These values were so identical with Avhianwu that the inimitable Avhianwu musical icon – General Bolivia Osigbemhe – of blessed memory, had no hesitation in immortalizing this group profile of the Avhianwu in one of his 1979 popular albums. Do not make the mistake of thinking that fraudulent, unethical, immoral and other socially deviant behaviors were not rampant in the society when the Ovhianwu was a personification of virtue. All forms of vices did exist; the Ovhianwu chose not to be part of the monkeyshines. Why has the present generation been unable to maintain the high standard set by our ancestors? How did we arrive at almost a state of anomie before anyone saw it coming? How do we get back on track? Who will initiate and implement the Avhianwu Cultural Reforms Initiative (ACRI)?
Avhianwu Core Values as Enablers of Modern Business
Almost everyone is fascinated by the idea of a good understanding of culture. It impacts politics, economics, and even the ways we live our daily lives and define what we are as human beings. If we can tamp down the usual reflex of viewing culture in abstract terms—this way of thinking about culture can be comforting, awe inspiring, empowering, and in harmony with sustainable social economic growth and development. This way of looking at culture will permit us to use the acquired or learned cultural capital to cope with the challenges of the modern world.
We have argued above that our revealed (inherited) ancestral core values of trust, integrity, honesty, hard work and justice are getting scarcer and scarcer in contemporary Avhianwu society. This should give the elders and leaders of the community serious cause for concern. Why? These values are intrinsic to humanity. Cultures all over the world recognize and cherish these values. Little wonder then that the Founding Fathers and Mothers of Avhianwu embedded these values in the behaviors that underpinned interpersonal and communal relationships. In modern times, the relevance and importance of these values are such that they loom large in the diplomatic, economic and commercial relations among individuals, firms, and nation states in a globalized world. In fact, the modern market economy operates smoothly on a seamless flow of credit from creditors to borrowers. Creditors and lenders extend credit facilities to capitalists, borrowers and entrepreneurs believing that they would honor the contractual agreement by repaying as and when due. That is to say, the lender or financier convinces him or herself that the borrower is a woman or man of integrity who can be trusted to honor the terms of the trade agreement. Indeed, trust, integrity and honesty are the ingredients that underpin modern business combinations.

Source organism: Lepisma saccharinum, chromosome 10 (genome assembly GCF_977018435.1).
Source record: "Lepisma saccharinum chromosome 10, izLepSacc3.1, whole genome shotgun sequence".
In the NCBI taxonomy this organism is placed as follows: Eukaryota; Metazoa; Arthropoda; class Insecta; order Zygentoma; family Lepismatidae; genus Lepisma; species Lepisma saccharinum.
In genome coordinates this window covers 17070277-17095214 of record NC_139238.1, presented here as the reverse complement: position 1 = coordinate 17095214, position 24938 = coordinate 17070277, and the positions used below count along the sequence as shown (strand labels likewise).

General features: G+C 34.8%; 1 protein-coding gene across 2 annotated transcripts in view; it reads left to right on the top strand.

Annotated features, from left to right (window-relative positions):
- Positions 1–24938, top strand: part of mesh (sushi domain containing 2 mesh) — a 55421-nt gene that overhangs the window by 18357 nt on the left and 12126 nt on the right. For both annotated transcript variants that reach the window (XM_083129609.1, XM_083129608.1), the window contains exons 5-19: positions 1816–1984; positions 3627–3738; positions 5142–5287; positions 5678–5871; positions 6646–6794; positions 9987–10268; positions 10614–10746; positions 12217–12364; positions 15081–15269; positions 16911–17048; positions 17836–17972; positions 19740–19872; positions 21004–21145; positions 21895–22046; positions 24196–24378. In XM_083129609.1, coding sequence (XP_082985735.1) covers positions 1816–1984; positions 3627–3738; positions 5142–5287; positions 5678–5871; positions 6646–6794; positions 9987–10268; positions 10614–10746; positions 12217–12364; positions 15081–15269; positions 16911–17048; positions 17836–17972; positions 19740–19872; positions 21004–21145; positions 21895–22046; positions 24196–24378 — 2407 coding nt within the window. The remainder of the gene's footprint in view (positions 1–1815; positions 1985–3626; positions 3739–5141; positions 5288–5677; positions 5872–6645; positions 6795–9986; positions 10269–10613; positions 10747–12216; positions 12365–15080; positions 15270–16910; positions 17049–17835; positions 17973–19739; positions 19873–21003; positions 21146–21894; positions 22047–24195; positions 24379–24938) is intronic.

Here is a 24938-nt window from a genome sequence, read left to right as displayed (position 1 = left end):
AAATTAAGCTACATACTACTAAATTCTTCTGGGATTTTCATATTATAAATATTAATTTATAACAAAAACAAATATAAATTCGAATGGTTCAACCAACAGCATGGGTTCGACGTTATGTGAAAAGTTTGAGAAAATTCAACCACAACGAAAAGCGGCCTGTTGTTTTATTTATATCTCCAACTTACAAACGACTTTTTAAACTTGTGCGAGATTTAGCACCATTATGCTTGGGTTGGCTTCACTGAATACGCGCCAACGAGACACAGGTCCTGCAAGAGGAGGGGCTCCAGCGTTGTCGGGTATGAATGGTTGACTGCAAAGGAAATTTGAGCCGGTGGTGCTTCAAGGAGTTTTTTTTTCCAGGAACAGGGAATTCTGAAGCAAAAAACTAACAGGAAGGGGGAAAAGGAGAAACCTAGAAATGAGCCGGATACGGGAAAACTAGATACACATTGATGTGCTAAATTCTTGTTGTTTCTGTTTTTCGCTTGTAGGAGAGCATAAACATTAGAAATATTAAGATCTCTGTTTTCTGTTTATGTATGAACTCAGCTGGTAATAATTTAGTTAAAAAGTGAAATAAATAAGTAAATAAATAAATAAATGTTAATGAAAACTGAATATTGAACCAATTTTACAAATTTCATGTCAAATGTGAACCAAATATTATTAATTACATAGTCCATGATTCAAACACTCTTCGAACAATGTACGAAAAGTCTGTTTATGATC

These business combinations include partnerships, cooperative societies, limited liability firms, publicly quoted companies and conglomerates that drive the production, distribution, and marketing networks of the global economy. Financiers and investors increasingly see the model of sole proprietorship as a business formation strategy fraught with enormous risks. A sole proprietorship business entity cannot meet the increasingly demanding and complex conditions for accessing most of the incentives, schemes and intervention funds regularly rolled out by governments and donor agencies. Yet, this is the dominant structure of most businesses in Avhianwu Clan.
Do not be deceived by the phrase suffix – “Nig. Ltd” – usually tagged on to the company name. Some questions: why are we passionate lovers of solitude despite the obvious advantages of teaming up with others to incorporate a modern business entity? Is this due to a general diminution in the perceived level of trust, integrity and honesty amongst the present generation? Could this attitude be indicative of an underlying weak group ties in Avhianwu culture – unlike the strong group ties inherent in the Chinese and Mexican cultures? Note the marked differences in the relative success or failure of these cultures in dealing effectively with exposure to foreign cultures. While diligently preserving the core elements of their cultural heritage, they have embraced, with alacrity, non-traditional approaches to modern business organization to create employment, wealth and incomes in their rapidly modernizing societies.